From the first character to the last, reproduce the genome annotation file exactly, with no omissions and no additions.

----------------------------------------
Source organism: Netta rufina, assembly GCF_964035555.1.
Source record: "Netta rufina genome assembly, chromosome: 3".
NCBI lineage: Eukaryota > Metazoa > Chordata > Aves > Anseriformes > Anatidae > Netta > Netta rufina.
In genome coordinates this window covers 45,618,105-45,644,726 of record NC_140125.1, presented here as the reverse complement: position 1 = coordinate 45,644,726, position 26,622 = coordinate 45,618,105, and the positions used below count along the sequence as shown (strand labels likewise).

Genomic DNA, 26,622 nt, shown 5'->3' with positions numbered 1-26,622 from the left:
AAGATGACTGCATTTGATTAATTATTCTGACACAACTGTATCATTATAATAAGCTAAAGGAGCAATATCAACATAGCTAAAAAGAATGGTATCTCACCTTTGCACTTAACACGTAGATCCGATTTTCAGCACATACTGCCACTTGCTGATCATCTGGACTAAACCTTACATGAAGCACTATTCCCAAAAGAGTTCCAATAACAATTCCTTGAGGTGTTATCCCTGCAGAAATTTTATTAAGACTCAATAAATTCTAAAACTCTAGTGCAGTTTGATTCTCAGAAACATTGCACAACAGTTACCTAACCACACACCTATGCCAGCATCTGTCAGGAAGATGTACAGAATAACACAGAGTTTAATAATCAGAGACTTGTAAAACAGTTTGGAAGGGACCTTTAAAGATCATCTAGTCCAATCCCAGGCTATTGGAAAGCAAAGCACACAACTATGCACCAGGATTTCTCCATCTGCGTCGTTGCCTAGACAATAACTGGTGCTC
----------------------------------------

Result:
Source organism: Netta rufina, assembly GCF_964035555.1.
Source record: "Netta rufina genome assembly, chromosome: 3".
NCBI lineage: Eukaryota > Metazoa > Chordata > Aves > Anseriformes > Anatidae > Netta > Netta rufina.
In genome coordinates this window covers 45,618,105-45,644,726 of record NC_140125.1, presented here as the reverse complement: position 1 = coordinate 45,644,726, position 26,622 = coordinate 45,618,105, and the positions used below count along the sequence as shown (strand labels likewise).

Genomic DNA, 26,622 nt, shown 5'->3' with positions numbered 1-26,622 from the left:
AAGATGACTGCATTTGATTAATTATTCTGACACAACTGTATCATTATAATAAGCTAAAGGAGCAATATCAACATAGCTAAAAAGAATGGTATCTCACCTTTGCACTTAACACGTAGATCCGATTTTCAGCACATACTGCCACTTGCTGATCATCTGGACTAAACCTTACATGAAGCACTATTCCCAAAAGAGTTCCAATAACAATTCCTTGAGGTGTTATCCCTGCAGAAATTTTATTAAGACTCAATAAATTCTAAAACTCTAGTGCAGTTTGATTCTCAGAAACATTGCACAACAGTTACCTAACCACACACCTATGCCAGCATCTGTCAGGAAGATGTACAGAATAACACAGAGTTTAATAATCAGAGACTTGTAAAACAGTTTGGAAGGGACCTTTAAAGATCATCTAGTCCAATCCCAGGCTATTGGAAAGCAAAGCACACAACTATGCACCAGGATTTCTCCATCTGCGTCGTTGCCTAGACAATAACTGGTGCTC